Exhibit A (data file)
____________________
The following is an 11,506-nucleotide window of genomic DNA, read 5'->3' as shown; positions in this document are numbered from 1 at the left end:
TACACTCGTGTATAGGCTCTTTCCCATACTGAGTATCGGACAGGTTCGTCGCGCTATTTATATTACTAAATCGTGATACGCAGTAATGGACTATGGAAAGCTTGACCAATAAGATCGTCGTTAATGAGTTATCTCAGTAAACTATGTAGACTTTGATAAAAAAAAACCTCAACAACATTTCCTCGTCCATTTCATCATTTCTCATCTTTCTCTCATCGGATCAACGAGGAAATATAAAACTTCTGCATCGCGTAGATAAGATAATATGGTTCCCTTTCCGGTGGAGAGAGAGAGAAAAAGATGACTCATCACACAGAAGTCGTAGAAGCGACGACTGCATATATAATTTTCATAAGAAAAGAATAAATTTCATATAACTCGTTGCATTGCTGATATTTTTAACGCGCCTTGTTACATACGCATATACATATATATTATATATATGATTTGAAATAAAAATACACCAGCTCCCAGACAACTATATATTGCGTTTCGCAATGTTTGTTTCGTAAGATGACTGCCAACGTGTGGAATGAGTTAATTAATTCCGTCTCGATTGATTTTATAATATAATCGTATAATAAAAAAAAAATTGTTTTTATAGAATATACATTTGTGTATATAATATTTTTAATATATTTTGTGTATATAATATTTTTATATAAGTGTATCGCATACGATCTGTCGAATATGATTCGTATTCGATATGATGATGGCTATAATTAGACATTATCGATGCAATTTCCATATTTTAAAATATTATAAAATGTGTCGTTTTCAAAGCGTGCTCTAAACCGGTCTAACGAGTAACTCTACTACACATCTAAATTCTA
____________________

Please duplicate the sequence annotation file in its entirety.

The following is an 11,506-nucleotide window of genomic DNA, read 5'->3' as shown; positions in this document are numbered from 1 at the left end:
TACACTCGTGTATAGGCTCTTTCCCATACTGAGTATCGGACAGGTTCGTCGCGCTATTTATATTACTAAATCGTGATACGCAGTAATGGACTATGGAAAGCTTGACCAATAAGATCGTCGTTAATGAGTTATCTCAGTAAACTATGTAGACTTTGATAAAAAAAAACCTCAACAACATTTCCTCGTCCATTTCATCATTTCTCATCTTTCTCTCATCGGATCAACGAGGAAATATAAAACTTCTGCATCGCGTAGATAAGATAATATGGTTCCCTTTCCGGTGGAGAGAGAGAGAAAAAGATGACTCATCACACAGAAGTCGTAGAAGCGACGACTGCATATATAATTTTCATAAGAAAAGAATAAATTTCATATAACTCGTTGCATTGCTGATATTTTTAACGCGCCTTGTTACATACGCATATACATATATATTATATATATGATTTGAAATAAAAATACACCAGCTCCCAGACAACTATATATTGCGTTTCGCAATGTTTGTTTCGTAAGATGACTGCCAACGTGTGGAATGAGTTAATTAATTCCGTCTCGATTGATTTTATAATATAATCGTATAATAAAAAAAAAATTGTTTTTATAGAATATACATTTGTGTATATAATATTTTTAATATATTTTGTGTATATAATATTTTTATATAAGTGTATCGCATACGATCTGTCGAATATGATTCGTATTCGATATGATGATGGCTATAATTAGACATTATCGATGCAATTTCCATATTTTAAAATATTATAAAATGTGTCGTTTTCAAAGCGTGCTCTAAACCGGTCTAACGAGTAACTCTACTACACATCTAAATTCTA